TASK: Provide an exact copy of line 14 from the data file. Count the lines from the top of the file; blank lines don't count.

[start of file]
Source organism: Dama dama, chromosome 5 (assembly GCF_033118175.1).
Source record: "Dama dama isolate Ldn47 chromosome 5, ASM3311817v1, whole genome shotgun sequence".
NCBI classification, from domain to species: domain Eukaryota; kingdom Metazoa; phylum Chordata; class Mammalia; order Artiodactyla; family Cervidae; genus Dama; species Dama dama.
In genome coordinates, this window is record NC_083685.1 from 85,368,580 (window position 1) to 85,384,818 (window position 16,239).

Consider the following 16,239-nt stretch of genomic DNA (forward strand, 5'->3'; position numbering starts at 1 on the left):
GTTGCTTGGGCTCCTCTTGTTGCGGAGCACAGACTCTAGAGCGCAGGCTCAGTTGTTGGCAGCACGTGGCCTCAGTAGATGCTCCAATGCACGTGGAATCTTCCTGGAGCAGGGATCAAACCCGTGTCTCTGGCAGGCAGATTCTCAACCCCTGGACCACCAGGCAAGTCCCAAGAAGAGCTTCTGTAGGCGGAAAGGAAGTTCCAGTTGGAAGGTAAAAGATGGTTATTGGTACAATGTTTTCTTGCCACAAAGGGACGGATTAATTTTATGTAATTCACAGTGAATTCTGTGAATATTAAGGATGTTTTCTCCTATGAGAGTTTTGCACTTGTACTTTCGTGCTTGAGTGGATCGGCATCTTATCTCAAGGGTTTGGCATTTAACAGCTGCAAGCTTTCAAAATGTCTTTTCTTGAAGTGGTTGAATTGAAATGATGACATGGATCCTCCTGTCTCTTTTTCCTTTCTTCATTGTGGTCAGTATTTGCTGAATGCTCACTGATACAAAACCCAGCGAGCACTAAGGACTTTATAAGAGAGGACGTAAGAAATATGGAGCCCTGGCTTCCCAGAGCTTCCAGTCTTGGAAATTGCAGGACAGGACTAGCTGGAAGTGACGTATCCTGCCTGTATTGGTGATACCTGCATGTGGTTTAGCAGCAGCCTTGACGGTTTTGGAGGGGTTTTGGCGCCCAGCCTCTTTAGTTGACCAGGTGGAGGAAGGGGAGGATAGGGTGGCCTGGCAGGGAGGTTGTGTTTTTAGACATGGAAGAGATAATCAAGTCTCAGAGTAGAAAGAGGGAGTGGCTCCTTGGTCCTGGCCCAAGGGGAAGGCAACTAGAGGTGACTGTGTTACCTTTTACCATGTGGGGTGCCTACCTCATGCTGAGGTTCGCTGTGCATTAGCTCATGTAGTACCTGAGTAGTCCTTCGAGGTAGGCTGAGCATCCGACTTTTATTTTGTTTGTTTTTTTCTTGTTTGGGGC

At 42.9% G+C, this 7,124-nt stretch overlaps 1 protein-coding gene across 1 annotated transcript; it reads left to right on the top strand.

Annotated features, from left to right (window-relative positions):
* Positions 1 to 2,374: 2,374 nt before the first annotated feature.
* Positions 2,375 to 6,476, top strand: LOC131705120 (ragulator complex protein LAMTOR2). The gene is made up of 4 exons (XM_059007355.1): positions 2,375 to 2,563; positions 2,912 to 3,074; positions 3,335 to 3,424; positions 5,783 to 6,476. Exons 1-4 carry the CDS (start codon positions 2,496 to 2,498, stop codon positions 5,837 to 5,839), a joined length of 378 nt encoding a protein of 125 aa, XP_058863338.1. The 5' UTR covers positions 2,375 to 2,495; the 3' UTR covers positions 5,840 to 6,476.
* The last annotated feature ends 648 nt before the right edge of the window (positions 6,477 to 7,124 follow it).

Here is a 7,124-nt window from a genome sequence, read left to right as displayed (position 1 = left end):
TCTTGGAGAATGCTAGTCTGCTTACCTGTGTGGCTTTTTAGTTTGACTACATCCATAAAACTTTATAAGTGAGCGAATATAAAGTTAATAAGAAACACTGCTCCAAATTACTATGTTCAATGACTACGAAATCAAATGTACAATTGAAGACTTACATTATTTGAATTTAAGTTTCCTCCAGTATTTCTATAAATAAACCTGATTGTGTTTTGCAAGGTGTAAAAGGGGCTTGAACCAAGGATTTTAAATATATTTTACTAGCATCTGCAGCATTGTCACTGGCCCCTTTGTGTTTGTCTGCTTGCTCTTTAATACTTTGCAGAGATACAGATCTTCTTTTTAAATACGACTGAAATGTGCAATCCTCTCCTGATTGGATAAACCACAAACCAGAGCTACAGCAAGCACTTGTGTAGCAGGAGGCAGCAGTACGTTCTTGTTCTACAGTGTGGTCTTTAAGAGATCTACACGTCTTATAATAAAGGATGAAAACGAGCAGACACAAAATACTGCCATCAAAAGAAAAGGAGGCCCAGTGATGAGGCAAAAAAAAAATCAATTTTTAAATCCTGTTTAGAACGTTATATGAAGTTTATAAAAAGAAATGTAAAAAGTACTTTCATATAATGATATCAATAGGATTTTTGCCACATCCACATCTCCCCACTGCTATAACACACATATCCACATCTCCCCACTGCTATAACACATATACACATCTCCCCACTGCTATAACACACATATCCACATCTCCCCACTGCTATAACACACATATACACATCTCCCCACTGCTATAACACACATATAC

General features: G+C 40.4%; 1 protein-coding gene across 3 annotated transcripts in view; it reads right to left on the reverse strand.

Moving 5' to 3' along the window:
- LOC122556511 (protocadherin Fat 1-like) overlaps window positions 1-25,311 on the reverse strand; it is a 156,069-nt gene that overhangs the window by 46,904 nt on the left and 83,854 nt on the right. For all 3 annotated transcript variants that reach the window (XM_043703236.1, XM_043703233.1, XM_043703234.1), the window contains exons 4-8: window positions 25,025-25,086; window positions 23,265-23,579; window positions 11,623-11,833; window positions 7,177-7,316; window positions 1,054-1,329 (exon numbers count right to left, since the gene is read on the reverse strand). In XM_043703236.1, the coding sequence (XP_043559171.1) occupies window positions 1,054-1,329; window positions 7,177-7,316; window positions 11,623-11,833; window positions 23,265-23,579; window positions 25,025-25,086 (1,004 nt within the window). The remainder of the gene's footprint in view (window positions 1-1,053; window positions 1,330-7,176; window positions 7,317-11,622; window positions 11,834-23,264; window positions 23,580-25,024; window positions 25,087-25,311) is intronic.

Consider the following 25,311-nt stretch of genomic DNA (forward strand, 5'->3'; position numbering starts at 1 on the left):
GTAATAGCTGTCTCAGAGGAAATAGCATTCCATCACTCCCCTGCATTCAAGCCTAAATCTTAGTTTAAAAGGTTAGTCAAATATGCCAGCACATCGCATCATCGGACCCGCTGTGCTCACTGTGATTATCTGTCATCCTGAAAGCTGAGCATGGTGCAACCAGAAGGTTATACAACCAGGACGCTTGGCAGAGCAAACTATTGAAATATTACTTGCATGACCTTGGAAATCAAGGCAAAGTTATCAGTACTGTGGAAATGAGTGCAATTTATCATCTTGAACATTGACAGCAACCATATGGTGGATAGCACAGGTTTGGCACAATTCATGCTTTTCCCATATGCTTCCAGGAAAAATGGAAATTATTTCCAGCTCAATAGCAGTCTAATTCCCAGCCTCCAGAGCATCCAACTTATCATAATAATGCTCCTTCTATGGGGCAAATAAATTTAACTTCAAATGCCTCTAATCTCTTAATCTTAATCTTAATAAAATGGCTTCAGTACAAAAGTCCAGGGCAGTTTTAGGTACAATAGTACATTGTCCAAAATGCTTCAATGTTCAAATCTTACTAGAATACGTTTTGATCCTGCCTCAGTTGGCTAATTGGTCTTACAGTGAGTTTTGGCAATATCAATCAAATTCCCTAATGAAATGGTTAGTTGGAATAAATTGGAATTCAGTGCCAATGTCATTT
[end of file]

General features: G+C 40.4%; 1 protein-coding gene across 3 annotated transcripts in view; it reads right to left on the reverse strand.